I mean in a real life scenario, I think Romero-style zombies would be a damn joke. But I’ll save THAT subject for another post, another day. Anyways. So down the road from Resident Evil we get Resident Evil 3, also for Playstation 1.

I also picked up Resident Evil 3, and I really, really enjoyed it. I mean after watching that intro you know you’re in for some wild shit. Especially at the 1:56 mark in the video where the zombies KNOW HOW TO USE ELEVATORS. WHAT.

But luckily that doesn’t really happen in the game.  And truth be told that video is kind of a load of shit. Because all of the policemen and special ops guys shoot dozens of rounds into the zombies and they are just unfazed. But when you’re actually playing the game you can kill most zombies with a few pistol rounds.

Yep.

This game was released in September of 1999. After the turn of the millennium, the whole new generation of game consoles were released. Such as the Xbox, Gamecube, Sega Dreamcast, and Playstation 2.

And in January of 2005 we were finally given Resident Evil 4.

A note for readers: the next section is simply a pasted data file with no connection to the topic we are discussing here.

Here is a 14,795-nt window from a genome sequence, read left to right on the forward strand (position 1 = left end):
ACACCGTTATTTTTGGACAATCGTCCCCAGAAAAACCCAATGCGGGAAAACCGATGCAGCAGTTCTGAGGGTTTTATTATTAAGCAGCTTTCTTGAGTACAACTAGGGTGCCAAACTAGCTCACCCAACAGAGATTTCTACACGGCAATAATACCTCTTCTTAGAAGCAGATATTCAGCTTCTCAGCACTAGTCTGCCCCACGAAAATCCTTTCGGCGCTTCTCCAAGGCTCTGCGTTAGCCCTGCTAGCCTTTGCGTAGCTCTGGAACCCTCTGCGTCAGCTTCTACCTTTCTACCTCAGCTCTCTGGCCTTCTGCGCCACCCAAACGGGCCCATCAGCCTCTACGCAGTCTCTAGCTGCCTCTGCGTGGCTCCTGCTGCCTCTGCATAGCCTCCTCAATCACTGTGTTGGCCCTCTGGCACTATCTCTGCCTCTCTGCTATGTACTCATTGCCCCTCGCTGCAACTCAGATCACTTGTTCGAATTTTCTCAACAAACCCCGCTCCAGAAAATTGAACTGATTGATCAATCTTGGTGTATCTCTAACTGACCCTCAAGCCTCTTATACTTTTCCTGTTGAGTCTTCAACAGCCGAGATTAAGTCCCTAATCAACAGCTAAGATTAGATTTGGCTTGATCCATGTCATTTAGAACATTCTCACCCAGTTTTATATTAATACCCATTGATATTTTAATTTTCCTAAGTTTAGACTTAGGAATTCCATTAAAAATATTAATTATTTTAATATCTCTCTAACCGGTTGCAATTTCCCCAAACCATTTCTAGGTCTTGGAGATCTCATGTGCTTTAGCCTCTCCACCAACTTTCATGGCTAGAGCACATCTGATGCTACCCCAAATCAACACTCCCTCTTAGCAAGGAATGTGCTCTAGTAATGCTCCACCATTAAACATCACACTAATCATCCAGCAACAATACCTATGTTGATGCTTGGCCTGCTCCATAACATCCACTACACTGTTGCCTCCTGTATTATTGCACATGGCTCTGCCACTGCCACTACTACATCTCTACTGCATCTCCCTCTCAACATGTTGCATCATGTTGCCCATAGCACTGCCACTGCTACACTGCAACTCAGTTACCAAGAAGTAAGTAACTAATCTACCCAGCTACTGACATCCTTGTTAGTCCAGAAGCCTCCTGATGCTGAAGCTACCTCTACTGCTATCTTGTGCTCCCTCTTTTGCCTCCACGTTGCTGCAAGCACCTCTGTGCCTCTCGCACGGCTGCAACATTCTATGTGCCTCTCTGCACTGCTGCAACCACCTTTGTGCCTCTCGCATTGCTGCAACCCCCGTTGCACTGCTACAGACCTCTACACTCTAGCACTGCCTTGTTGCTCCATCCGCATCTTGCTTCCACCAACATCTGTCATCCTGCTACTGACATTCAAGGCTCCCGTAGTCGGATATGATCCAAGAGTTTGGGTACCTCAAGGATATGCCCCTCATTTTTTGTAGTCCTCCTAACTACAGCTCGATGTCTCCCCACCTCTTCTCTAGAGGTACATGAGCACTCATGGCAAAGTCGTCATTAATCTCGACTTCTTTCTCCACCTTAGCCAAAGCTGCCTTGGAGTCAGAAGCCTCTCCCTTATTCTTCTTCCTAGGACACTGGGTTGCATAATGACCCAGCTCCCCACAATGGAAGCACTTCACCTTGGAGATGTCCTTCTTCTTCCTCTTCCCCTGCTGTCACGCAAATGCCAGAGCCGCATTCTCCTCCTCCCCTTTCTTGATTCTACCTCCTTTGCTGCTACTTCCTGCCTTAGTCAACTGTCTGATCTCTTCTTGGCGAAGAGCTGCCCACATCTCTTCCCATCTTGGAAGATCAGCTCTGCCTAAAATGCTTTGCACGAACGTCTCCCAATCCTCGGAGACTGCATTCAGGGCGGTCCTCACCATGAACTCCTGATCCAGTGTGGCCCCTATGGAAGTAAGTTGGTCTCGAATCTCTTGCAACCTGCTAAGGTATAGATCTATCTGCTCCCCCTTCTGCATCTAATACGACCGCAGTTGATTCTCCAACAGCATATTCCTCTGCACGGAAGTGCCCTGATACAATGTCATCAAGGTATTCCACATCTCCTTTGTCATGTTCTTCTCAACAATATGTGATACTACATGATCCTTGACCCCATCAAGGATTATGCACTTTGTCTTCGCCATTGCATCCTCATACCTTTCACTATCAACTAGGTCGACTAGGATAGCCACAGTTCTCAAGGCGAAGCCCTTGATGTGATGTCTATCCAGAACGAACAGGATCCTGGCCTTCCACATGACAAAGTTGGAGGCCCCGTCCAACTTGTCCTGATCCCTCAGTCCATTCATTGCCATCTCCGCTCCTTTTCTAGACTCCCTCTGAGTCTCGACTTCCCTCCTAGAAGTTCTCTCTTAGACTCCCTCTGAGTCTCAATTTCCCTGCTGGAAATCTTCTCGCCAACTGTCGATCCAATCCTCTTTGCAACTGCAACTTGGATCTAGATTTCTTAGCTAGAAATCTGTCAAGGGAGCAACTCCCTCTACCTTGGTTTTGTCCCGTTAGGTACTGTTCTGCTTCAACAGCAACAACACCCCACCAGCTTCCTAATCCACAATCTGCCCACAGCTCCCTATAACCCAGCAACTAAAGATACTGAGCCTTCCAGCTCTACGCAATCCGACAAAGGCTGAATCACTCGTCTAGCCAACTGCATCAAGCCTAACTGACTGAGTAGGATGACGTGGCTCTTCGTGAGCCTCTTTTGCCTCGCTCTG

When I started playing it took a bit of getting used to the weird over-the-shoulder camera angle the game had taken on. Because all of the old games had this really weird style where the camera would shift around to random angles all over the place. It was kind of like trying to get a really stubborn bird to hold the camera in one place, and every time you approach where the bird is it swiftly flies away to another position in the room. But then if you run in the opposite direction of the bird it gets curious and follows you into the next room. At which point you’ll turn a corner as the bird goes through a ventilation shaft to enter the next room all stealth-like; but the bird will arrive a moment too late and you’ll run right into a zombie that will eat your face. It wasn’t really the best camera angle work but it was unique at the time. And thinking about it now the game would have been weird as hell to play with a third person view and a first person view would have been near impossible.